Jonathan Bartlett, an ID theorist who blogs here, is also, wearing another hat, well respected as a calculus teacher. See, for example, “The needless complexity of modern calculus. Meanwhile:

Intuition, he says, relies on skill, not the other way around:

In other words, students are frustrated because they are being asked to learn formulas and equations for things that have no connection to their present or future, whose sole purpose seems to be jumping through an arbitrary hoop set up to make them fail.

What Common Core is supposed to bring to the table is a deeper understanding of mathematics, so that students recognize how mathematical thinking is part of thinking in general. While this is a worthwhile goal, common core radically misfires on several accounts.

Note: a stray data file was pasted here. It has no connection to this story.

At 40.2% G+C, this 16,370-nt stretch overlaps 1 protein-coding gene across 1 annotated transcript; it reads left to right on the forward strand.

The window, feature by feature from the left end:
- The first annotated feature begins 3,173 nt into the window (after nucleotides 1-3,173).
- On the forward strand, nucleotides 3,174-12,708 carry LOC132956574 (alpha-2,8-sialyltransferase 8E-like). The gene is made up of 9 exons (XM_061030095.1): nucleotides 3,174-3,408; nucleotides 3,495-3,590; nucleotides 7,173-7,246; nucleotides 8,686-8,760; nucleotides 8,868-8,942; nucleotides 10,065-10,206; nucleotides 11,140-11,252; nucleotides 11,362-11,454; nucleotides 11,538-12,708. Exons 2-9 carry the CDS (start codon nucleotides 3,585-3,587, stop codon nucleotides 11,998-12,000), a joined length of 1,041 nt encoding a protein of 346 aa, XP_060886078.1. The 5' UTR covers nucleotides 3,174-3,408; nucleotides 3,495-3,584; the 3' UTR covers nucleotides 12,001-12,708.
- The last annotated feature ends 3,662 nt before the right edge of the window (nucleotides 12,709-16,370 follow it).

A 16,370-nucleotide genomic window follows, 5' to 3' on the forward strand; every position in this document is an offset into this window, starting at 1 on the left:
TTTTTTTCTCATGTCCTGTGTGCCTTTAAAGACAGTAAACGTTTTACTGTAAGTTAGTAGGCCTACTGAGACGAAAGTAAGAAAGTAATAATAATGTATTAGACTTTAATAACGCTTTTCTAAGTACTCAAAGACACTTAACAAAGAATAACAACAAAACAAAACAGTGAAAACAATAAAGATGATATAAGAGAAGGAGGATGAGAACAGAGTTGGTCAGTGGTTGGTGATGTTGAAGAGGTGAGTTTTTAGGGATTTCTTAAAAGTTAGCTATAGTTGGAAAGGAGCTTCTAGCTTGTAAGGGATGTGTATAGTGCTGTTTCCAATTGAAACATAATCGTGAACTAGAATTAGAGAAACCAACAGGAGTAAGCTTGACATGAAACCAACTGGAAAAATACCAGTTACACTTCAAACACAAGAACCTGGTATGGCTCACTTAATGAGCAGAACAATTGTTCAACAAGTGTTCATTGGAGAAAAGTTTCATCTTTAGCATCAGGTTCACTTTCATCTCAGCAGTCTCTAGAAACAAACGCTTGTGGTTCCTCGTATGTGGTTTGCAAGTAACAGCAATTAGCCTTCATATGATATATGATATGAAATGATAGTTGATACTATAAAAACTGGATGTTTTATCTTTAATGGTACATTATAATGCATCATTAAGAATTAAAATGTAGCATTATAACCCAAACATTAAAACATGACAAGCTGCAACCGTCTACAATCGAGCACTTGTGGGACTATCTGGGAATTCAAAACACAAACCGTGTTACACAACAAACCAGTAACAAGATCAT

First of all, Common Core tries to teach the concepts first, and to incorrectly-aged students.

Jonathan Bartlett, “The Fundamental Problem with Common Core Math” atMind Matters News

His takehome point: “Common Core is not as radical as the New Math of the 1950s, but both make the fatal error of prioritizing the thoughts of adults over those of students.”